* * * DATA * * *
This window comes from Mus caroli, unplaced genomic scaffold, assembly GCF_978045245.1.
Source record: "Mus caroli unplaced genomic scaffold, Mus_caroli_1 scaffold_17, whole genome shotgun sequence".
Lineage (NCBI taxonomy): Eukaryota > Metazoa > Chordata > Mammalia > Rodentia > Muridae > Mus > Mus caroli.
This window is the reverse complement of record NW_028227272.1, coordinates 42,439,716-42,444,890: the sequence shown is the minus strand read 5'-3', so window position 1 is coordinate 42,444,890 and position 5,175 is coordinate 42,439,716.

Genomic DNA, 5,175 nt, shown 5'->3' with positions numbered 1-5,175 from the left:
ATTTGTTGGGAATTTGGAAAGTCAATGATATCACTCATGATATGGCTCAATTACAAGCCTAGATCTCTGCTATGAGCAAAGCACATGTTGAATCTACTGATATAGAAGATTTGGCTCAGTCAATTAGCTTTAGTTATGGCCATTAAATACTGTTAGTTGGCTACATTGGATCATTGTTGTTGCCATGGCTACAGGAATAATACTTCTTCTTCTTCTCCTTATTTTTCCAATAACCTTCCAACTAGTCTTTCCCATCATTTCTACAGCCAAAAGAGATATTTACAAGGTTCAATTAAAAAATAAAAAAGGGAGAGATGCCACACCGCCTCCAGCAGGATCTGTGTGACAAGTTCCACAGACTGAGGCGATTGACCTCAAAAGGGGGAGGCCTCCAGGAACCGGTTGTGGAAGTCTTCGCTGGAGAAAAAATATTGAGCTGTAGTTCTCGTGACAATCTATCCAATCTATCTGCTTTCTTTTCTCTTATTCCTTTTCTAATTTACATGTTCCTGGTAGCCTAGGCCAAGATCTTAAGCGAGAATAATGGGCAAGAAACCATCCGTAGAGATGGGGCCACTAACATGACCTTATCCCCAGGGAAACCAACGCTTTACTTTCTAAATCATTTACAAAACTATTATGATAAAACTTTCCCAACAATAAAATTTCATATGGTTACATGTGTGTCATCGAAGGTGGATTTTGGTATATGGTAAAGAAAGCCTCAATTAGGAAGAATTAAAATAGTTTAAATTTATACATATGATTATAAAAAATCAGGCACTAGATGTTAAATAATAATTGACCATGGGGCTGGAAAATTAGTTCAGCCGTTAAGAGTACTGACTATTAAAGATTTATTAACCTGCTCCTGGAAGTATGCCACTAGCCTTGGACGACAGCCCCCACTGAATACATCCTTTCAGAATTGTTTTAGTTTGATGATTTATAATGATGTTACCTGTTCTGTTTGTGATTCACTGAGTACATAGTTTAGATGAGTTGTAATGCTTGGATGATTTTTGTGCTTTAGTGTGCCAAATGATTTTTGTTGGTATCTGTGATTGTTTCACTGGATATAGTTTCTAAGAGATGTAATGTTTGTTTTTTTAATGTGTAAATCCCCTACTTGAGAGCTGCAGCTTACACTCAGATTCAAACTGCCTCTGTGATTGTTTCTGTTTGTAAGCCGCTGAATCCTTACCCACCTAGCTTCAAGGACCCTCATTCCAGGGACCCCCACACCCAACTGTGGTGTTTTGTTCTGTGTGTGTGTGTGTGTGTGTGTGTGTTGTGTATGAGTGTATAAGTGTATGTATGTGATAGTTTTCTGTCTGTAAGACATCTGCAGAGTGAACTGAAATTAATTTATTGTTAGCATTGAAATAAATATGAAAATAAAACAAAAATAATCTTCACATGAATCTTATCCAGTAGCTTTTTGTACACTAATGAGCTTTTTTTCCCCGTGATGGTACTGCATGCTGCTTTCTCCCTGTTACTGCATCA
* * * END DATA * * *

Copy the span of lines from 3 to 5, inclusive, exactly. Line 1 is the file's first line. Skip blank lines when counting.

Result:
Lineage (NCBI taxonomy): Eukaryota > Metazoa > Chordata > Mammalia > Rodentia > Muridae > Mus > Mus caroli.
This window is the reverse complement of record NW_028227272.1, coordinates 42,439,716-42,444,890: the sequence shown is the minus strand read 5'-3', so window position 1 is coordinate 42,444,890 and position 5,175 is coordinate 42,439,716.

Genomic DNA, 5,175 nt, shown 5'->3' with positions numbered 1-5,175 from the left: